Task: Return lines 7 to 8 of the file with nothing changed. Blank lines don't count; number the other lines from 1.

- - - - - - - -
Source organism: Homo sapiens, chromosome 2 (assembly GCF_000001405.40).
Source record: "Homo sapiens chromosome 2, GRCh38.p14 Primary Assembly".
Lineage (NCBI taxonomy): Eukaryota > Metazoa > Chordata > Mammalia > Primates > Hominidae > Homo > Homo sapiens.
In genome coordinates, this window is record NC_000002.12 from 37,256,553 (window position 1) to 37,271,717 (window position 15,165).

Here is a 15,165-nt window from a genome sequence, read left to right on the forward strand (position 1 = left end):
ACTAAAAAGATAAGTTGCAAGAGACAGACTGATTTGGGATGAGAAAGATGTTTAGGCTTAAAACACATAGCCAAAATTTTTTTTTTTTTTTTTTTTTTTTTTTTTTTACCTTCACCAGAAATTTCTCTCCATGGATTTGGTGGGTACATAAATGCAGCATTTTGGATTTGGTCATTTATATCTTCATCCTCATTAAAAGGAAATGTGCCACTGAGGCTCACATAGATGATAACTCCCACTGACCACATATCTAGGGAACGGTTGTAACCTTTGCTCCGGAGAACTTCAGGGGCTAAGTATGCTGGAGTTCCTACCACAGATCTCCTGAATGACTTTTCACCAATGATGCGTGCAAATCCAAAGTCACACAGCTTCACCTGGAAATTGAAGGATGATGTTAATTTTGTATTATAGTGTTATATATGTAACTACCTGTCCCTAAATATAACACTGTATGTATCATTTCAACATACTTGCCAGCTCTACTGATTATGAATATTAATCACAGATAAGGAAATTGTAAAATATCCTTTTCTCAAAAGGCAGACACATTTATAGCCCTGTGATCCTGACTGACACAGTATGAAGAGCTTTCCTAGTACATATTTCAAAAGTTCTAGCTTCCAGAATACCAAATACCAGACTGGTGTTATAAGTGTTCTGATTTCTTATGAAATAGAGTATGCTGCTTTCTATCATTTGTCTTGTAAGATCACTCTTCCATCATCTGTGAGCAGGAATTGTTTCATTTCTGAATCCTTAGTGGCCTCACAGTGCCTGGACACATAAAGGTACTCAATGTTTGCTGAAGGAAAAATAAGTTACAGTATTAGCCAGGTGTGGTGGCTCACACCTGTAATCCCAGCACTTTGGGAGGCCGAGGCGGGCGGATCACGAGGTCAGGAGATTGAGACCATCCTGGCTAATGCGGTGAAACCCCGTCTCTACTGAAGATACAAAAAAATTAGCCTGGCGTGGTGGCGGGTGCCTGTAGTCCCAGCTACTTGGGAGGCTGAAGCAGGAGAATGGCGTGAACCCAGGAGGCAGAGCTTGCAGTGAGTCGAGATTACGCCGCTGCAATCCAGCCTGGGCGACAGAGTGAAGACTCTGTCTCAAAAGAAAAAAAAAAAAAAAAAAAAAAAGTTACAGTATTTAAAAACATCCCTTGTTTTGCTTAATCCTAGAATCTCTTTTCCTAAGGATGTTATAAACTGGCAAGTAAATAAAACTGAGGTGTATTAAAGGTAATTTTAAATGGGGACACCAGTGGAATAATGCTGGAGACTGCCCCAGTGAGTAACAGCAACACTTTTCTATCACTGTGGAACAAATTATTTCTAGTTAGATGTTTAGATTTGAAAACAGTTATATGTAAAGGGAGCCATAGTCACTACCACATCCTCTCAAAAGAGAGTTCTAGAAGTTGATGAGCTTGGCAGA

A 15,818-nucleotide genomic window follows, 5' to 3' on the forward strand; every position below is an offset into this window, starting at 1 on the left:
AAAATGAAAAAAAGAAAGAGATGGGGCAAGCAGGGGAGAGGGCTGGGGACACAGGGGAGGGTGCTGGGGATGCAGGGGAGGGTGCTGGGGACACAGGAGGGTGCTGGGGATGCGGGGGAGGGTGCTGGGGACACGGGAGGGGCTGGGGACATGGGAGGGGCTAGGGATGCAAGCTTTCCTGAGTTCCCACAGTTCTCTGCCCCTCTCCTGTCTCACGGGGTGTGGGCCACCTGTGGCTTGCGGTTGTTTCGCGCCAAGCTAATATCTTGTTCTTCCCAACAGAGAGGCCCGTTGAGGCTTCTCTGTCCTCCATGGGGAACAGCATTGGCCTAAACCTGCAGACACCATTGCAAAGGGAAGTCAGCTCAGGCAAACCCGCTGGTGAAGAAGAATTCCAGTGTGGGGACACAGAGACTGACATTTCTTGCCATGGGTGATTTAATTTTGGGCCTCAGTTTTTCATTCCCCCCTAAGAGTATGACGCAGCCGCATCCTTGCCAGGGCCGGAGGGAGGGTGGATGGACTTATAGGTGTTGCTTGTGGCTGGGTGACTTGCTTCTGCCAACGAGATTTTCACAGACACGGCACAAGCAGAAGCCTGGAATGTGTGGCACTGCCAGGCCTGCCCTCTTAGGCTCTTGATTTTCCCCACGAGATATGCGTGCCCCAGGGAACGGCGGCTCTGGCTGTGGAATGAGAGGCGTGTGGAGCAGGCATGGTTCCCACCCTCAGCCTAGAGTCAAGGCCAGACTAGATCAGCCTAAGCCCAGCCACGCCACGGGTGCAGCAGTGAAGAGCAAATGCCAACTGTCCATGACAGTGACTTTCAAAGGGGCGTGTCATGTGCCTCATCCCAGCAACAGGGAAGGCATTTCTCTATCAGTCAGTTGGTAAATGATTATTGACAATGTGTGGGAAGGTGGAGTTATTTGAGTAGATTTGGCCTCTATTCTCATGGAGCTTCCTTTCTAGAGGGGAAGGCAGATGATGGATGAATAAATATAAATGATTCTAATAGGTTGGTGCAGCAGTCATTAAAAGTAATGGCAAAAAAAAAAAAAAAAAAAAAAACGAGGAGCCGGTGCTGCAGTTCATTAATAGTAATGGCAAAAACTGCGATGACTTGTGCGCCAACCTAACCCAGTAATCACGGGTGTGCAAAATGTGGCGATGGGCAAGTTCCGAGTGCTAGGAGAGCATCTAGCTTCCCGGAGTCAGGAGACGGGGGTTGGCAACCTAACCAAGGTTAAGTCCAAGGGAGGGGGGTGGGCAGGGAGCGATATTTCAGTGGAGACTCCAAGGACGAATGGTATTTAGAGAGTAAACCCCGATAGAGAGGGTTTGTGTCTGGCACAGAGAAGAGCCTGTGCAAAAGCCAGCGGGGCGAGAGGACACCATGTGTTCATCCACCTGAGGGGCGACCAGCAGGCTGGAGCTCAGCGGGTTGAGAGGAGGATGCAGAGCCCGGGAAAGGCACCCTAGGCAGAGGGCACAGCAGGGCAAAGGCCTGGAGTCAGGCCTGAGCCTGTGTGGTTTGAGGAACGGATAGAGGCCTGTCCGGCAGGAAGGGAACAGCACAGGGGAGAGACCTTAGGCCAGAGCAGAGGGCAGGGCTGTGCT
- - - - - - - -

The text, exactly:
A 15,818-nucleotide genomic window follows, 5' to 3' on the forward strand; every position below is an offset into this window, starting at 1 on the left:
AAAATGAAAAAAAGAAAGAGATGGGGCAAGCAGGGGAGAGGGCTGGGGACACAGGGGAGGGTGCTGGGGATGCAGGGGAGGGTGCTGGGGACACAGGAGGGTGCTGGGGATGCGGGGGAGGGTGCTGGGGACACGGGAGGGGCTGGGGACATGGGAGGGGCTAGGGATGCAAGCTTTCCTGAGTTCCCACAGTTCTCTGCCCCTCTCCTGTCTCACGGGGTGTGGGCCACCTGTGGCTTGCGGTTGTTTCGCGCCAAGCTAATATCTTGTTCTTCCCAACAGAGAGGCCCGTTGAGGCTTCTCTGTCCTCCATGGGGAACAGCATTGGCCTAAACCTGCAGACACCATTGCAAAGGGAAGTCAGCTCAGGCAAACCCGCTGGTGAAGAAGAATTCCAGTGTGGGGACACAGAGACTGACATTTCTTGCCATGGGTGATTTAATTTTGGGCCTCAGTTTTTCATTCCCCCCTAAGAGTATGACGCAGCCGCATCCTTGCCAGGGCCGGAGGGAGGGTGGATGGACTTATAGGTGTTGCTTGTGGCTGGGTGACTTGCTTCTGCCAACGAGATTTTCACAGACACGGCACAAGCAGAAGCCTGGAATGTGTGGCACTGCCAGGCCTGCCCTCTTAGGCTCTTGATTTTCCCCACGAGATATGCGTGCCCCAGGGAACGGCGGCTCTGGCTGTGGAATGAGAGGCGTGTGGAGCAGGCATGGTTCCCACCCTCAGCCTAGAGTCAAGGCCAGACTAGATCAGCCTAAGCCCAGCCACGCCACGGGTGCAGCAGTGAAGAGCAAATGCCAACTGTCCATGACAGTGACTTTCAAAGGGGCGTGTCATGTGCCTCATCCCAGCAACAGGGAAGGCATTTCTCTATCAGTCAGTTGGTAAATGATTATTGACAATGTGTGGGAAGGTGGAGTTATTTGAGTAGATTTGGCCTCTATTCTCATGGAGCTTCCTTTCTAGAGGGGAAGGCAGATGATGGATGAATAAATATAAATGATTCTAATAGGTTGGTGCAGCAGTCATTAAAAGTAATGGCAAAAAAAAAAAAAAAAAAAAAAACGAGGAGCCGGTGCTGCAGTTCATTAATAGTAATGGCAAAAACTGCGATGACTTGTGCGCCAACCTAACCCAGTAATCACGGGTGTGCAAAATGTGGCGATGGGCAAGTTCCGAGTGCTAGGAGAGCATCTAGCTTCCCGGAGTCAGGAGACGGGGGTTGGCAACCTAACCAAGGTTAAGTCCAAGGGAGGGGGGTGGGCAGGGAGCGATATTTCAGTGGAGACTCCAAGGACGAATGGTATTTAGAGAGTAAACCCCGATAGAGAGGGTTTGTGTCTGGCACAGAGAAGAGCCTGTGCAAAAGCCAGCGGGGCGAGAGGACACCATGTGTTCATCCACCTGAGGGGCGACCAGCAGGCTGGAGCTCAGCGGGTTGAGAGGAGGATGCAGAGCCCGGGAAAGGCACCCTAGGCAGAGGGCACAGCAGGGCAAAGGCCTGGAGTCAGGCCTGAGCCTGTGTGGTTTGAGGAACGGATAGAGGCCTGTCCGGCAGGAAGGGAACAGCACAGGGGAGAGACCTTAGGCCAGAGCAGAGGGCAGGGCTGTGCT